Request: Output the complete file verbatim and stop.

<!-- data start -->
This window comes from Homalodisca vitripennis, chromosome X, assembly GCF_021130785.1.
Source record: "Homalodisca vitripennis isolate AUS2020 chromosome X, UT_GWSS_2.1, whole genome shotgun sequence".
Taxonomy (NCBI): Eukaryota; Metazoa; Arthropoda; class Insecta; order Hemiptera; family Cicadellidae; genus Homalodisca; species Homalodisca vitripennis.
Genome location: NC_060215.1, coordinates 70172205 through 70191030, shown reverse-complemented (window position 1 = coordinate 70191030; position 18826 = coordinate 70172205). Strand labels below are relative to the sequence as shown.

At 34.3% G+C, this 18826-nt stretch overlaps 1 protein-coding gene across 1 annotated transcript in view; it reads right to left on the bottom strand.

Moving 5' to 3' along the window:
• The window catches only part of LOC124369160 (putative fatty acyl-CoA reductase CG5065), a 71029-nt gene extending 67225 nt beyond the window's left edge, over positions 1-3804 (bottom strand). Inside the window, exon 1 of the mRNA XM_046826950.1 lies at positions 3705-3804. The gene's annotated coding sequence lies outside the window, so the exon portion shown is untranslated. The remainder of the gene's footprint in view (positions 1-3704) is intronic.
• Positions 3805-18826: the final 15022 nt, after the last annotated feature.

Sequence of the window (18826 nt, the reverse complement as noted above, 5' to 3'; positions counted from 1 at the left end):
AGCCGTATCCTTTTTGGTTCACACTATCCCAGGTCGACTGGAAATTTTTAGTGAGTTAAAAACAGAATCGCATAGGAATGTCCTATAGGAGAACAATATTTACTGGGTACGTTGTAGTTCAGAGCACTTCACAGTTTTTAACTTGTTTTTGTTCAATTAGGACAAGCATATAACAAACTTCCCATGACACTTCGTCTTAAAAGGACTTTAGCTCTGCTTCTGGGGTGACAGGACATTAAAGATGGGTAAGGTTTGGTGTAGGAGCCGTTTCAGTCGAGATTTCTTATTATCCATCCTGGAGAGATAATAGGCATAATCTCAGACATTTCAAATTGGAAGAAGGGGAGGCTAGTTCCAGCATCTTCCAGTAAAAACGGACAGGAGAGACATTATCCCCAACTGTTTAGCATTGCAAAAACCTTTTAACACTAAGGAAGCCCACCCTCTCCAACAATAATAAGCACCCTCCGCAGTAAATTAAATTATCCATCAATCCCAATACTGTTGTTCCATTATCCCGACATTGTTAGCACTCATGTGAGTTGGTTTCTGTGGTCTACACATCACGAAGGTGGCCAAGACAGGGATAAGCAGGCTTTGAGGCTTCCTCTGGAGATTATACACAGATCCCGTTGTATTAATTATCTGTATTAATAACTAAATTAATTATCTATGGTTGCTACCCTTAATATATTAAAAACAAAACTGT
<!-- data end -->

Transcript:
This window comes from Homalodisca vitripennis, chromosome X, assembly GCF_021130785.1.
Source record: "Homalodisca vitripennis isolate AUS2020 chromosome X, UT_GWSS_2.1, whole genome shotgun sequence".
Taxonomy (NCBI): Eukaryota; Metazoa; Arthropoda; class Insecta; order Hemiptera; family Cicadellidae; genus Homalodisca; species Homalodisca vitripennis.
Genome location: NC_060215.1, coordinates 70172205 through 70191030, shown reverse-complemented (window position 1 = coordinate 70191030; position 18826 = coordinate 70172205). Strand labels below are relative to the sequence as shown.

At 34.3% G+C, this 18826-nt stretch overlaps 1 protein-coding gene across 1 annotated transcript in view; it reads right to left on the bottom strand.

Moving 5' to 3' along the window:
• The window catches only part of LOC124369160 (putative fatty acyl-CoA reductase CG5065), a 71029-nt gene extending 67225 nt beyond the window's left edge, over positions 1-3804 (bottom strand). Inside the window, exon 1 of the mRNA XM_046826950.1 lies at positions 3705-3804. The gene's annotated coding sequence lies outside the window, so the exon portion shown is untranslated. The remainder of the gene's footprint in view (positions 1-3704) is intronic.
• Positions 3805-18826: the final 15022 nt, after the last annotated feature.

Sequence of the window (18826 nt, the reverse complement as noted above, 5' to 3'; positions counted from 1 at the left end):
AGCCGTATCCTTTTTGGTTCACACTATCCCAGGTCGACTGGAAATTTTTAGTGAGTTAAAAACAGAATCGCATAGGAATGTCCTATAGGAGAACAATATTTACTGGGTACGTTGTAGTTCAGAGCACTTCACAGTTTTTAACTTGTTTTTGTTCAATTAGGACAAGCATATAACAAACTTCCCATGACACTTCGTCTTAAAAGGACTTTAGCTCTGCTTCTGGGGTGACAGGACATTAAAGATGGGTAAGGTTTGGTGTAGGAGCCGTTTCAGTCGAGATTTCTTATTATCCATCCTGGAGAGATAATAGGCATAATCTCAGACATTTCAAATTGGAAGAAGGGGAGGCTAGTTCCAGCATCTTCCAGTAAAAACGGACAGGAGAGACATTATCCCCAACTGTTTAGCATTGCAAAAACCTTTTAACACTAAGGAAGCCCACCCTCTCCAACAATAATAAGCACCCTCCGCAGTAAATTAAATTATCCATCAATCCCAATACTGTTGTTCCATTATCCCGACATTGTTAGCACTCATGTGAGTTGGTTTCTGTGGTCTACACATCACGAAGGTGGCCAAGACAGGGATAAGCAGGCTTTGAGGCTTCCTCTGGAGATTATACACAGATCCCGTTGTATTAATTATCTGTATTAATAACTAAATTAATTATCTATGGTTGCTACCCTTAATATATTAAAAACAAAACTGT